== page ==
Social Studies Teacher: Career and Salary Facts

Find out about the types of jobs you could pursue as a social studies teacher. Read on to learn more about career options along with salary and licensure information. Schools offering Teaching - Social Studies degrees can also be found in these popular choices.

What Does a Social Studies Teacher Do?

Sometimes people have that burning desire to study the past- the people, the cultures, and the events. These same people also have a way of imparting that knowledge to others in an engaging manner. Social studies teachers make the past, places, and people come alive to students while getting them ready for testing, preparing district lesson plans, and presenting interesting and engaging material for students to study.

While social studies teachers can teach at any level, they generally teach social sciences to middle and high school students. The following chart gives you an overview about entering this field.

Degree Required Bachelor's degree
Education Field of Study Social studies, education
Key Responsibilities Prepare lesson plans; present lectures and lessons; assign work, administer tests and grade student work and tests; communicate with parents about student progress and conduct
Licensure and/or Certification All public school teachers must be licensed or certified
Job Growth (2014-2024) 6% for all middle school teachers, except special and career/technical education*
6% for all high school teachers, except special and career/technical education*
Median Salary (2015) $55,860 for all middle school teachers, except special and career/technical education*
$57,200 for all high school teachers, except special and career/technical education*

Source: *U.S. Bureau of Labor Statistics

What Education And Training Do I Need?

All teachers, no matter where they live, must have a bachelor's degree to teach in the classroom. Additional requirements vary by state but generally, interested teachers of social studies have earned degrees in the social sciences such as history, political science or sociology. Regardless of your degree, you must complete a certain number of hours observing and teaching in a real classroom under the supervision of an experienced teacher. This is usually included in an education degree program.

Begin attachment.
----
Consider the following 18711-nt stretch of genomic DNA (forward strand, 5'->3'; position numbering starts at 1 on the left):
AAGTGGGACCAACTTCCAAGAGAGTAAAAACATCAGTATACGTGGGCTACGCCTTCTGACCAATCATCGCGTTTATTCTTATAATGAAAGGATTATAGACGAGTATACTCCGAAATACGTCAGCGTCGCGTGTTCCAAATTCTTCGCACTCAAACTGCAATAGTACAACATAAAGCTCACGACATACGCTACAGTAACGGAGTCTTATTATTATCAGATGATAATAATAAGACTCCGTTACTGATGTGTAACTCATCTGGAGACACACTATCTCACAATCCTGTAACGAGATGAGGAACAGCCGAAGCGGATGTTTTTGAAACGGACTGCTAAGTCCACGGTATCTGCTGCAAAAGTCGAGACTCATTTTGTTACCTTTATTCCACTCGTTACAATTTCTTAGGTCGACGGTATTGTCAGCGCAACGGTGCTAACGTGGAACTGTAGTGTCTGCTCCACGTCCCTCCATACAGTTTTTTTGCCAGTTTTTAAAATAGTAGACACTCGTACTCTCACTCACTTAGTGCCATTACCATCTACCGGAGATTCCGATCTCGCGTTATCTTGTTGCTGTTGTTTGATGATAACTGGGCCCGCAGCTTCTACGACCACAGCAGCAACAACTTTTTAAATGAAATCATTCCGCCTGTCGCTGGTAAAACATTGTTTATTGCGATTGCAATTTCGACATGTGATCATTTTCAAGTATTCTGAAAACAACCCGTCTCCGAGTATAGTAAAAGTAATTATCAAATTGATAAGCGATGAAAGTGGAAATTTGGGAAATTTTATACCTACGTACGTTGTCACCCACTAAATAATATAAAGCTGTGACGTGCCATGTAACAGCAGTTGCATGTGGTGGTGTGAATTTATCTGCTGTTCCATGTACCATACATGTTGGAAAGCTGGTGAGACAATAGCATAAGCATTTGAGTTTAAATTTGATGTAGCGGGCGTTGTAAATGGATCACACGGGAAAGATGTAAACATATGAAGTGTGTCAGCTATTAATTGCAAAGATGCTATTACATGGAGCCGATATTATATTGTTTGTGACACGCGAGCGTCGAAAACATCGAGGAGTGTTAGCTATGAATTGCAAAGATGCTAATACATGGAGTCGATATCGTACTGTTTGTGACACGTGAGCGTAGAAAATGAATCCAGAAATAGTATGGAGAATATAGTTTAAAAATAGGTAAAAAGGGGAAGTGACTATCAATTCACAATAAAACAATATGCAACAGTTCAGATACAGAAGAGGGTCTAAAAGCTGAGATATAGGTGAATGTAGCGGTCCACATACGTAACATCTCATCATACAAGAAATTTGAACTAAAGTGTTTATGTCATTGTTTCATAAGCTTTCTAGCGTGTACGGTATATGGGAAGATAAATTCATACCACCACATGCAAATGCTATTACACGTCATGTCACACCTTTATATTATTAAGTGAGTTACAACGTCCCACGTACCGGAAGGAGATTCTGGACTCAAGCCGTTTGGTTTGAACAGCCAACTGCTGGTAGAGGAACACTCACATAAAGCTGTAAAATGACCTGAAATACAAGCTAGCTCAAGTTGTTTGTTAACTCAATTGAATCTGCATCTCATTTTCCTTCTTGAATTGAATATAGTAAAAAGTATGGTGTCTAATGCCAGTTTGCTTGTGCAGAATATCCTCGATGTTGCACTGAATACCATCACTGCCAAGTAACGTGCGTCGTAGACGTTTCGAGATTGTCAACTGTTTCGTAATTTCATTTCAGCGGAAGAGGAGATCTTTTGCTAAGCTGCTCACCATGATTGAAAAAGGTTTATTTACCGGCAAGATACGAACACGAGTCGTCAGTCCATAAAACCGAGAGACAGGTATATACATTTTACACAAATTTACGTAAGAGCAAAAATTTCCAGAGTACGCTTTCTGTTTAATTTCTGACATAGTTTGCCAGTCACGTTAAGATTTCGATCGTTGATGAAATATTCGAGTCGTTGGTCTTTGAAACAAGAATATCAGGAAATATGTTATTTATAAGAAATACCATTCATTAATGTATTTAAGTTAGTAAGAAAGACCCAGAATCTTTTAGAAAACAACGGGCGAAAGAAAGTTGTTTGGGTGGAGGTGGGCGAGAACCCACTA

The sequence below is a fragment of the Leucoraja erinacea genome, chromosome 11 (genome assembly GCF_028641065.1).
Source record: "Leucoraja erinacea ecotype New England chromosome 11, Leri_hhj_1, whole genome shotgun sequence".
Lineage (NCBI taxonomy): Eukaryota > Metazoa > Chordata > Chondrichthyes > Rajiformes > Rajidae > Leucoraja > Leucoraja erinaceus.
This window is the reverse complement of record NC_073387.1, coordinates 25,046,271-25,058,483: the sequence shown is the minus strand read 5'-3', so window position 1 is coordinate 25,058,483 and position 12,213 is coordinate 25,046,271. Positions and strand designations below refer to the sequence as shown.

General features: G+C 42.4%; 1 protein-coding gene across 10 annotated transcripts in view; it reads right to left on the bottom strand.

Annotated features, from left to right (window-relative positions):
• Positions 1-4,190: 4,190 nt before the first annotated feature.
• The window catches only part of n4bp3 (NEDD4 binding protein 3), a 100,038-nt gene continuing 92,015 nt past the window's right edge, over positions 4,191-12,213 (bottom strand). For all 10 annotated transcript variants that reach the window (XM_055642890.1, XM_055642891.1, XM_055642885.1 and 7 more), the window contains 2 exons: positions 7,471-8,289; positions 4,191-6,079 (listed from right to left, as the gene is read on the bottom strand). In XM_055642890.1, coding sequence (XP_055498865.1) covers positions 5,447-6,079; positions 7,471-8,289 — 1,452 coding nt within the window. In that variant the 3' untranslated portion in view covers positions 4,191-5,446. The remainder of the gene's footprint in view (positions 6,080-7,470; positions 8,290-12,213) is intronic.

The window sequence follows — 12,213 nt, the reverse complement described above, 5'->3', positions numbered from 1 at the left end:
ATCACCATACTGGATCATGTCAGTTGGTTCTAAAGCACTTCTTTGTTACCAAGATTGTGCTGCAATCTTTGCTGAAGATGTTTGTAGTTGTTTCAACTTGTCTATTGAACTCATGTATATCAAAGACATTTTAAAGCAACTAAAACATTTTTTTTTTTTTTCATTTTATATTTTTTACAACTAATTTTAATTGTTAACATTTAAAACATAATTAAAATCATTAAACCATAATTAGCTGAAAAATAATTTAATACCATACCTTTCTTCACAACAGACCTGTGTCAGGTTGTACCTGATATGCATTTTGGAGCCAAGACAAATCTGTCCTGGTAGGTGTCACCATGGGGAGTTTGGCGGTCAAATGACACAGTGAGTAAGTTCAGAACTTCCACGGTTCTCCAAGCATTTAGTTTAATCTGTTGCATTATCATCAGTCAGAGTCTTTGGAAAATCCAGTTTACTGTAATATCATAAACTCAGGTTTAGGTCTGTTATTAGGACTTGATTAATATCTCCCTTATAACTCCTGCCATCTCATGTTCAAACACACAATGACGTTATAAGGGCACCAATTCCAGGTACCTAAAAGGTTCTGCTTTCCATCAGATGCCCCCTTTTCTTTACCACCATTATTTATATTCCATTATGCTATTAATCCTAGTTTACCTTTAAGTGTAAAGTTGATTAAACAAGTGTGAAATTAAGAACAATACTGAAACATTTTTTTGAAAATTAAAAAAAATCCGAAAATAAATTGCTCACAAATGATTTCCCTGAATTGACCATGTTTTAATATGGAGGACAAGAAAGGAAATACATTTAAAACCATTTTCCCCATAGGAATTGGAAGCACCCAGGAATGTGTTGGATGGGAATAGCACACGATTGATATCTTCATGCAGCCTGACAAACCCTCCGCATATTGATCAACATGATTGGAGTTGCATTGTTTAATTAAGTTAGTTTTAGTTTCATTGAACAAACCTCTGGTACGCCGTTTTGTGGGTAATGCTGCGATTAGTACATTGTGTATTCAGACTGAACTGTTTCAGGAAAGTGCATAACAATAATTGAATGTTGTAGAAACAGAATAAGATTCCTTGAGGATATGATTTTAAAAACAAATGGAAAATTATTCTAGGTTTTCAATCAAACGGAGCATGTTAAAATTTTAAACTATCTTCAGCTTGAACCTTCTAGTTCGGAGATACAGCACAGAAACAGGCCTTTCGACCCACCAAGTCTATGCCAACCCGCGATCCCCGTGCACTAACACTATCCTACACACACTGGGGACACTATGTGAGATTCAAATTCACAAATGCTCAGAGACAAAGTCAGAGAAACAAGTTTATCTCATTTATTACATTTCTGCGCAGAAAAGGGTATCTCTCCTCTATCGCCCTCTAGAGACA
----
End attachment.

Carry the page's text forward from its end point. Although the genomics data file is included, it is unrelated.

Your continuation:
If you're working on your social sciences degree you also have the option to take courses in education, which you will need to attain state certification. If you don't complete education coursework, you must meet additional certification requirements. If you plan to teach at a private school, state certification isn't always required. If you'd like to teach at the collegiate level, a graduate degree is required at most colleges and universities and prior teaching experience is typically expected.

If your degree doesn't pertain to social sciences but you're still interested in becoming a social studies teacher, there are alternative certification options available. You may need to enroll in educational foundation courses as well as take and pass a social studies subject area exam. These requirements also vary by state.

What Social Studies Topics Can I Teach?

In many elementary schools, one teacher instructs a class all day long and must be able to teach all subjects, social studies being one of many. Typically, elementary social studies topics consist of state history, geography and civics. At the middle school level in many states, students learn about global systems, world cultures and U.S. history. In high school, world history and a more in-depth study of U.S. history are typically taught. High school courses are also usually offered in topics such as African American history, psychology and economics.

College professors and adjuncts can often teach specialized courses in areas such as the holocaust, civil rights, European history and Asian history. These teaching positions can be more difficult to attain since they require not only graduate degrees but expertise and possible publication in the subject as well.

What Might I Earn?

A social studies teacher's salary is normally calculated by years of experience and education. Many districts offer additional money for advanced degrees. Salary can vary by state, region and school.

According to the U.S. Bureau of Labor Statistics (BLS), the middle 50% of middle school teachers earned between $44,800 and $70,480 as of May 2015 ( New York, Connecticut and Alaska paid the highest wages to middle school teachers. At the same time, the middle 50% of secondary school teachers made $45,520-$73,050, with New York, Alaska and Connecticut paying the most. These figures are for teachers of all subjects, as reported by the BLS.

What Are Some Related Alternative Careers?

Alternative positions to social studies instructors could include counseling or instructional coordinators. Professionals in this career field will work with students and teachers to prepare young people for the years after high school. A bachelor's is needed to work in vocational education helping teach students a trade and preparing them for the workforce. A master's degree is needed to become a principal at any grade level and the profession requires each to work well with students, faculty and parents. State and district reports will need to be prepared and presented at meetings. Postsecondary teaching requires at least a master's degree in their specialties. A doctorate is even better in the highly competitive university hiring market.

To continue researching, browse degree options below for course curriculum, prerequisites and financial aid information. Or, learn more about the subject by reading the related articles below:

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